The Flatiron Building is one of the city’s most iconic and beloved landmarks. Since 1902 it’s been a symbol of New York, though ironically its acute angle formed by the intersection of Broadway and Fifth Avenue makes it an unusual sight in our otherwise orthogonal city on a grid. But while the Flatiron Building may be the most famous product of quirky street angles, it’s far from the only one. In fact, the “off-the-grid” streets of Greenwich Village and the East Village contain scores of them, most of which pre-date the 23rd Street landmark.
Take a tour of the little Flatirons
Lorraine Hansberry at her typewriter in her Greenwich Village apartment in 1960. Photo by David Attie courtesy of the National Portrait Gallery, Smithsonian Institute.
Lorraine Hansberry, the trailblazing playwright, activist, and Nina Simone song inspiration was perhaps most closely associated with Chicago. But in fact she lived, went to school, and spent much of her life in Greenwich Village, even writing her best known play “A Raisin in the Sun” while living on Bleecker Street. And shortly a historic plaque will mark the site of her home on Waverly Place.
Learn the full history here
Caffe Reggio, via Prayitno/Flickr
Many think of Little Italy’s Mulberry Street or the Bronx’s Arthur Avenue as the centers of Italian-American life and culture in New York. But some of the most historically significant sites relating to the Italian-American experience in New York can be found in the Greenwich Village blocks known as the South Village–from the first church in America built specifically for an Italian-American congregation to the cafe where cappuccino was first introduced to the country, to the birthplace of Fiorello LaGuardia, NYC’s first Italian-American mayor.
All the historic sites right this way
, Thu, September 28, 2017
There’s no shortage of sites in the Village and East Village where great makers of popular music lived or performed. Less well known, however, are the multitude of sites that were the backdrop for iconic album covers, sometimes sources of inspiration for the artists or just familiar stomping grounds. Today, many are hiding in plain sight, waiting to perform an encore for any passersby discerning enough to notice. Ahead, we round up some of the most notable examples, from “The Freewheelin’ Bob Dylan” to the Ramones’ self-titled debut album.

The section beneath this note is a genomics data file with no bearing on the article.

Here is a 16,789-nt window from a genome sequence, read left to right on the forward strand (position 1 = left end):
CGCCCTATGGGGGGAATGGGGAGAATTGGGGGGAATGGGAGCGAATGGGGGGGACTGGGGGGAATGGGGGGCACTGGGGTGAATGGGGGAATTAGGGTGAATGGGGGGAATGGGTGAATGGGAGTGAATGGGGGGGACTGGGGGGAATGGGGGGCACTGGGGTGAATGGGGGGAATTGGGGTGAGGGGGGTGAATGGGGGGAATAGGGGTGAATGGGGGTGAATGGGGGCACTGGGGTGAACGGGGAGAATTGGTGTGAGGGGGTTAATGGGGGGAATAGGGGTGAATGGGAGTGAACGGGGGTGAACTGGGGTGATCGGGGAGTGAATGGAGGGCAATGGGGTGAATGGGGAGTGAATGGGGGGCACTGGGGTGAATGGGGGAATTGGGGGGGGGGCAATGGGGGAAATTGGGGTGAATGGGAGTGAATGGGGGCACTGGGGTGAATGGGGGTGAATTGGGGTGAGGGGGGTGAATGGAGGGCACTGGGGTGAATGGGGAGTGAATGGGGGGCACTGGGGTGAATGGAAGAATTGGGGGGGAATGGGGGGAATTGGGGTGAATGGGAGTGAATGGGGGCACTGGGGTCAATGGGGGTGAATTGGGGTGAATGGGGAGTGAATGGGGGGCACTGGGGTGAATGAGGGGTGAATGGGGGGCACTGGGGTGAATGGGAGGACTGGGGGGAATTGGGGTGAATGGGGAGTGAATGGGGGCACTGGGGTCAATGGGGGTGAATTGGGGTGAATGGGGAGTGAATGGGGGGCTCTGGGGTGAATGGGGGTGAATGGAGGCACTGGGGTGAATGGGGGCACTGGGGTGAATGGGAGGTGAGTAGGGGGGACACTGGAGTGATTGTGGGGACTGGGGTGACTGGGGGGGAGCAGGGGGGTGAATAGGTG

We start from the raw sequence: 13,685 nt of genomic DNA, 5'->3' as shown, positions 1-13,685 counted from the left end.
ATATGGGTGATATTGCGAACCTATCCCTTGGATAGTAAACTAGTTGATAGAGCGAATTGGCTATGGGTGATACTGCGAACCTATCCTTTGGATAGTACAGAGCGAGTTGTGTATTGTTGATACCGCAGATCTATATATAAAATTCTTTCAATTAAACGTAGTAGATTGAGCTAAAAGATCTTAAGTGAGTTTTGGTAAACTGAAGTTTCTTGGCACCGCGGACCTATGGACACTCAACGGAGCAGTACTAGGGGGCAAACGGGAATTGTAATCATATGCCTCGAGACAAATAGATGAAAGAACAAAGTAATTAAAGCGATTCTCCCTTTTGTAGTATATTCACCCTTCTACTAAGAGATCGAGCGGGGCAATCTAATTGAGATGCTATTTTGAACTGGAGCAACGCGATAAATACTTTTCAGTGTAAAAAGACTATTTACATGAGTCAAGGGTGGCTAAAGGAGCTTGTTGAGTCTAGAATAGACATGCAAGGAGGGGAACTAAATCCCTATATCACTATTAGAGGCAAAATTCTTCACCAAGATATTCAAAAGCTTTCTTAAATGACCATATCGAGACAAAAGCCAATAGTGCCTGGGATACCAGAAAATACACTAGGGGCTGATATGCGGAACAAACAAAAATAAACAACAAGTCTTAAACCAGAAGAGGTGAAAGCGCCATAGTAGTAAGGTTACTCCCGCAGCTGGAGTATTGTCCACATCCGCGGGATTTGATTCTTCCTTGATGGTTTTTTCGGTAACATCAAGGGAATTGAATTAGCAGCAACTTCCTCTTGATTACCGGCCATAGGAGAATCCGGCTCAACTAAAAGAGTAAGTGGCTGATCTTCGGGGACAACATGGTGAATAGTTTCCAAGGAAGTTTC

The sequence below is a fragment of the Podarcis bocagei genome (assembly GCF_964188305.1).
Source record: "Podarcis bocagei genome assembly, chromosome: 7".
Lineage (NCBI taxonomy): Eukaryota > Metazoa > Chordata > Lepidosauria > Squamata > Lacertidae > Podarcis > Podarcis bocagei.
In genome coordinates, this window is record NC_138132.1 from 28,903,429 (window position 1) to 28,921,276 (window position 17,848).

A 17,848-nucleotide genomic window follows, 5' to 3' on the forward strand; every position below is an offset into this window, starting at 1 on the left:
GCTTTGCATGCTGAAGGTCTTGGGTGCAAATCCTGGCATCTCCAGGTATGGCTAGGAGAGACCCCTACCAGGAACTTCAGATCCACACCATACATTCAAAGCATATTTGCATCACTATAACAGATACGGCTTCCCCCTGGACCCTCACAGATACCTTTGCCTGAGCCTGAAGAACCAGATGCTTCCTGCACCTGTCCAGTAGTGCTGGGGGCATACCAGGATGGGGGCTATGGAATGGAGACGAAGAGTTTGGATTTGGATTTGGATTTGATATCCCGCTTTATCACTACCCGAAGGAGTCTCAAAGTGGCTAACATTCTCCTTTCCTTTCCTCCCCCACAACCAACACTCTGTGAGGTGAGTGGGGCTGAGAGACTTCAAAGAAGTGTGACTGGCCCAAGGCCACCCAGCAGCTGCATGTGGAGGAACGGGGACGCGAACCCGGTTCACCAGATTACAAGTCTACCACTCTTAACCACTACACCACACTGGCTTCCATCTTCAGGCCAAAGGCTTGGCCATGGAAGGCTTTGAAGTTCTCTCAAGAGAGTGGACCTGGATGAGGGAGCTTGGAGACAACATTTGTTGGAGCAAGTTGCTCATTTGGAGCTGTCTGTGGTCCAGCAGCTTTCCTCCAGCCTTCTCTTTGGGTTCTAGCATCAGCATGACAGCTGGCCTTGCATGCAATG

Learn about the covers and see what the locations look like today
6th Avenue and 11th Street, 1905. Image via Ephemeral New York,
On August 6, 1966, the first known recording of “I Heard It Through The Grapevine” was made by the Miracles. Written by Motown pioneers Norman Whitfield and Barrett Strong, the song was re-recorded several times, most famously by Gladys Night and the Pips and Marvin Gaye, whose version landed on the top of the charts for seven weeks in early 1969.
But the famous saying about receiving important news or information through a person-to-person chain of communication significantly pre-dates the Motown era. In fact, plentiful evidence and credible sources say it all goes back to a beloved tavern on the corner of 6th Avenue and 11th Street in Greenwich Village.
more on the history here
Greenwich Village Bohemians outside Cafe Wha in the 1960s, via Vintage Everyday
“Bohemian” may be hard to define, but we all know it when we see it. But even in a city like New York, where bohemian can be used to describe everything from a polished West Village cafe to a South Bronx squat, few people know why exactly we today use this term, connected to a medieval Central European kingdom, to describe those with a countercultural bent.
The whole history right this way